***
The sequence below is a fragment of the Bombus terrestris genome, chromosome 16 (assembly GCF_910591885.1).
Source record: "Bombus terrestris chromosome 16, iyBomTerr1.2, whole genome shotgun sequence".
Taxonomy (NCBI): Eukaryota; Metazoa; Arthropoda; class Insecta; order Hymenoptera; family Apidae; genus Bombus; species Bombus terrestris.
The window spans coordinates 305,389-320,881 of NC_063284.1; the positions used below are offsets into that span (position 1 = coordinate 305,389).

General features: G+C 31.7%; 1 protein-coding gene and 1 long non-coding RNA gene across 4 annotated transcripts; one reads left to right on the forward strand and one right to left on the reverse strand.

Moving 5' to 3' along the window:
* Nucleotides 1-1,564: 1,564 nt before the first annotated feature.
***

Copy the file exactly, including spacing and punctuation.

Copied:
The sequence below is a fragment of the Bombus terrestris genome, chromosome 16 (assembly GCF_910591885.1).
Source record: "Bombus terrestris chromosome 16, iyBomTerr1.2, whole genome shotgun sequence".
Taxonomy (NCBI): Eukaryota; Metazoa; Arthropoda; class Insecta; order Hymenoptera; family Apidae; genus Bombus; species Bombus terrestris.
The window spans coordinates 305,389-320,881 of NC_063284.1; the positions used below are offsets into that span (position 1 = coordinate 305,389).

General features: G+C 31.7%; 1 protein-coding gene and 1 long non-coding RNA gene across 4 annotated transcripts; one reads left to right on the forward strand and one right to left on the reverse strand.

Moving 5' to 3' along the window:
* Nucleotides 1-1,564: 1,564 nt before the first annotated feature.